The Orlando Police Department signed a new agreement with Amazon this week to test its controversial facial recognition software, marking the latest move to bolster the city's security network amid widespread civil liberties and privacy concerns.
The city will test the software, known as Rekognition, for a nine-month period starting Thursday using eight surveillance cameras deployed around the city — four at OPD's headquarters, three in downtown and one outside a community recreation center.
Orlando first piloted Rekognition earlier this year for a similar, six-month phase that ended in June
, drawing widespread criticism
from civil rights groups that said the technology could be used to racially profile civilians, monitor protestors or target minority communities. Orlando Police Chief John Mina has rebutted those concerns, saying once procured, Rekognition will only be used to help apprehend people who have arrest warrants.
In July, the city announced
plans to enter into this second phase, but a formal contract hadn't been signed.
"A statement of work was finalized today to further evaluate Amazon’s facial recognition technology," city spokeswoman Cassandra Lafser said in an email Thursday afternoon. "The second phase pilot will include the same parameters and controls utilized in the first pilot," she said.
Rekognition can be used to automatically identify and track people of interest in the scope of the city's network of an estimated 180 IRIS security cameras. For the pilot, however, city officials say only eight will be utilized and it "will not be used in an investigative capacity," instead looking only for police officers who have agreed to serve as test subjects.
Composition by Joey Roulette, Photos by City of Orlando via records request.
Orlando police officers participating as test subjects in the city's Amazon Rekognition pilot program pose for emulated mugshots and photos taken by the Orlando Police Department on March 20, 2018
The partnership between Amazon and Orlando began in early 2017, when Rekognition was an unreleased product in Beta testing — an early trial stage for unreleased software. The Seattle-based company picked Orlando, the first city to test the software, for its ambitious Smart City initiatives and its record of technological innovation, according to emails between city officials and Amazon.
Orlando signed into its first pilot program shortly after the software hit the market in November 2017. During the six-month test period, OPD learned
that its computers running Rekognition from the department's surveillance room weren't strong enough to use the face-scanning software with any more than eight cameras.
More extensive technology upgrades would be needed if Orlando were to use Rekognition to its intended potential: as a real-time facial tracking software analyzing dozens of video feeds at once, automating the otherwise monotonous task of having officers watch surveillance video themselves.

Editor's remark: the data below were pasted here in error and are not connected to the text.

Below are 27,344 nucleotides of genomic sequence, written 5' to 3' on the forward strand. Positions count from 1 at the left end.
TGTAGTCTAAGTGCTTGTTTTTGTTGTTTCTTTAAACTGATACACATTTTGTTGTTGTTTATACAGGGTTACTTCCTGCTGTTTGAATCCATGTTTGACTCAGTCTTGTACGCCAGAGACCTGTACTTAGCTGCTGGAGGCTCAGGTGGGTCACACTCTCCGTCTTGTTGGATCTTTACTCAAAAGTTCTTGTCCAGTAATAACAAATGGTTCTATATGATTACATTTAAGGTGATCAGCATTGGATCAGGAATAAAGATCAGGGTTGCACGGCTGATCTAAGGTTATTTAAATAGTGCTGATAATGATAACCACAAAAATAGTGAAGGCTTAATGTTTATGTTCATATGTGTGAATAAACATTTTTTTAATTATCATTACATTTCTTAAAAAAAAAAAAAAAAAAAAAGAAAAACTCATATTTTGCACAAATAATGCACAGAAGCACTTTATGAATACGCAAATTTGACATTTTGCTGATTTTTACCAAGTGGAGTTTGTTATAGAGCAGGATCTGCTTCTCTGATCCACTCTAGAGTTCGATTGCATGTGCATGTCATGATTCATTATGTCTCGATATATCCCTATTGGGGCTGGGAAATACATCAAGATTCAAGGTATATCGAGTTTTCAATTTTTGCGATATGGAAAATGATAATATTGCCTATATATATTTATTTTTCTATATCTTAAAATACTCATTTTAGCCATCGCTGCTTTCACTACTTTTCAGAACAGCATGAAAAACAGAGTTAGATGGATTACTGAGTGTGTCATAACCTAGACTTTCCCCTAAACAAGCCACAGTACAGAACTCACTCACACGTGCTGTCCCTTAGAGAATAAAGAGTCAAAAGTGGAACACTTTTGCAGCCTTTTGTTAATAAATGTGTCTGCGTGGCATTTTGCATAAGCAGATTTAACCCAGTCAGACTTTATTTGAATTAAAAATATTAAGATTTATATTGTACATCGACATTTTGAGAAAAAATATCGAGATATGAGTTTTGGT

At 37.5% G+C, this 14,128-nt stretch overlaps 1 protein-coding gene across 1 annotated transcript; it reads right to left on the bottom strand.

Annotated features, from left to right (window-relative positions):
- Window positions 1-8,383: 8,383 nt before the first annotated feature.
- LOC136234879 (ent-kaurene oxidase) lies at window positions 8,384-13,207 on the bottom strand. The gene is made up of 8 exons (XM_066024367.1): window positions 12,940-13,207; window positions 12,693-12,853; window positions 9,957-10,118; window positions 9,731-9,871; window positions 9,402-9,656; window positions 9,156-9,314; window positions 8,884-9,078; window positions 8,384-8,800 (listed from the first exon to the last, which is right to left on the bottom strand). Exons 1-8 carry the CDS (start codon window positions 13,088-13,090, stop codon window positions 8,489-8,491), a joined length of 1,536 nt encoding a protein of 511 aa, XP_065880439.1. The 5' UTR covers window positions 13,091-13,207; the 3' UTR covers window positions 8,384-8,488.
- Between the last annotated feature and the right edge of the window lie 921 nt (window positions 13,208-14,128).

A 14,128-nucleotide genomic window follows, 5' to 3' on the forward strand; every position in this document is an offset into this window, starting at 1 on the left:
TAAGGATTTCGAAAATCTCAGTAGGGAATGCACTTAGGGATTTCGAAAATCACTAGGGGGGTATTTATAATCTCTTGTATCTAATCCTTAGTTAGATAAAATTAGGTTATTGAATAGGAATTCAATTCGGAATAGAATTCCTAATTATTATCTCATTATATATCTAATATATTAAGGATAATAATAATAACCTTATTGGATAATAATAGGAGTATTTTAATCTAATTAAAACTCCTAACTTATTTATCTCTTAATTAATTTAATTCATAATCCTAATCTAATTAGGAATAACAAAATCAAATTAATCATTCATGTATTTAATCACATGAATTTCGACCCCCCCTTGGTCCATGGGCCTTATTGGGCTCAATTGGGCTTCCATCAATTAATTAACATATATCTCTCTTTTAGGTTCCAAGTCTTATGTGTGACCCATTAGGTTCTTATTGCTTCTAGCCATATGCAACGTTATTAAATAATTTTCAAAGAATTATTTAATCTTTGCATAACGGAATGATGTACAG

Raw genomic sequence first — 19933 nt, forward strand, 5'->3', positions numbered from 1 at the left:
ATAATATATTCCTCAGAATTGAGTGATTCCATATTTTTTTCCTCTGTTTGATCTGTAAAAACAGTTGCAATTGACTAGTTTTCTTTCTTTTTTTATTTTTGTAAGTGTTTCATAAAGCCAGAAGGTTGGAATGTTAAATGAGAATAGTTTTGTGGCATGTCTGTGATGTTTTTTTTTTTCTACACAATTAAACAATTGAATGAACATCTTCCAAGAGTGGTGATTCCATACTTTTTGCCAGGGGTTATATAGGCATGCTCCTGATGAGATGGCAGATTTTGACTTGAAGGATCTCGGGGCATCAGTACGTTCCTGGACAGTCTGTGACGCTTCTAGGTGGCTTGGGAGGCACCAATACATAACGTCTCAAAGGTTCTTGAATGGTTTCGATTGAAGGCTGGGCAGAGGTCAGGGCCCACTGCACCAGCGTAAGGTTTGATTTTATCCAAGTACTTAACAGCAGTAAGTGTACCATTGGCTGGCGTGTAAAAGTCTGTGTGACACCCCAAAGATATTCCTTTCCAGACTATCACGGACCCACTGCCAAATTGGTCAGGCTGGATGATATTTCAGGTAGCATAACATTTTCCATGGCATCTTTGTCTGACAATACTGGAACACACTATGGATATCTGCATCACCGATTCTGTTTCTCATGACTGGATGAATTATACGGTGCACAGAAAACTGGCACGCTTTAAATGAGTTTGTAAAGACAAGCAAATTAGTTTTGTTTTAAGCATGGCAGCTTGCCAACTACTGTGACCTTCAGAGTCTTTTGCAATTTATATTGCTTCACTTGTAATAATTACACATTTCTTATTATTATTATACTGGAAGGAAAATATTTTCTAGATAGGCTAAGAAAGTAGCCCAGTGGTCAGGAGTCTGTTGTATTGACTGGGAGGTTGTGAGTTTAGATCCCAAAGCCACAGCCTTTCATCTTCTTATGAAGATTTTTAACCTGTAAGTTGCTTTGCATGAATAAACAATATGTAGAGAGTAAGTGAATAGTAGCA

With the artificial intelligence-powered software, OPD wants officers to be able to upload a suspect's mugshot to Amazon's cloud-based data platform, where Rekognition will scan it along live surveillance feeds and send a mobile alert when it finds a match.
"If the technology works, [we] intend to use it for those worst-case scenarios, for the most violent people out there – your sexual predators, people who have committed heinous crimes, murder, and that sort of thing, and as well to locate missing persons and missing juveniles," Chief Mina told Orlando Weekly
The city did not release any conclusive reports on how accurate Rekognition's facial matching capabilities performed during the first six-month pilot program. Lafser added that a set of policies and regulations for facial recognition technology won't be formed until after the second phase program.
"Following the pilot, if the City of Orlando Police Department decides to ultimately implement official use of the technology, City staff would explore procurement and develop a policy governing the technology," she said.
In Oregon, the Washington County Sheriff's Office is the only other law enforcement agency in the country openly using Amazon Rekognition, but not for real-time surveillance.
"Our own state laws and our own policies we've written prohibit us from such a use," Deputy Jeff Talbot, a WCSO spokesperson said in an interview with OW
. "We don't think it should be used for mass surveillance. We feel like we've struck a great balance. We're honoring people's civil liberties here."
Talbot said his department uses Rekognition for after-the-fact cases. When officers have a clip of surveillance footage showing an unidentified suspect committing a crime, Rekognition can scan that footage with mugshots to find a match.
Amazon's facial recognition technology underscores the company's increasingly robust efforts to attract lofty government contracts — a direction of the retailer's billionaire CEO Jeff Bezos, who admitted during a conference this week that "you want people to have visions that most people won’t agree with."
At least 450 of his own employees disagree with his decision to sell Rekognition to law enforcement agencies and to subcontract firms working with Immigration and Customs Enforcement, according to an article published yesterday
by an anonymous Amazon employee.
"Amazon is designing, marketing, and selling a system for dangerous mass surveillance right now. Amazon’s website brags of the system’s ability to store and search tens of millions of faces at a time," the letter read. "Orlando, Florida, is testing Rekognition with live video feeds from surveillance cameras around the city."
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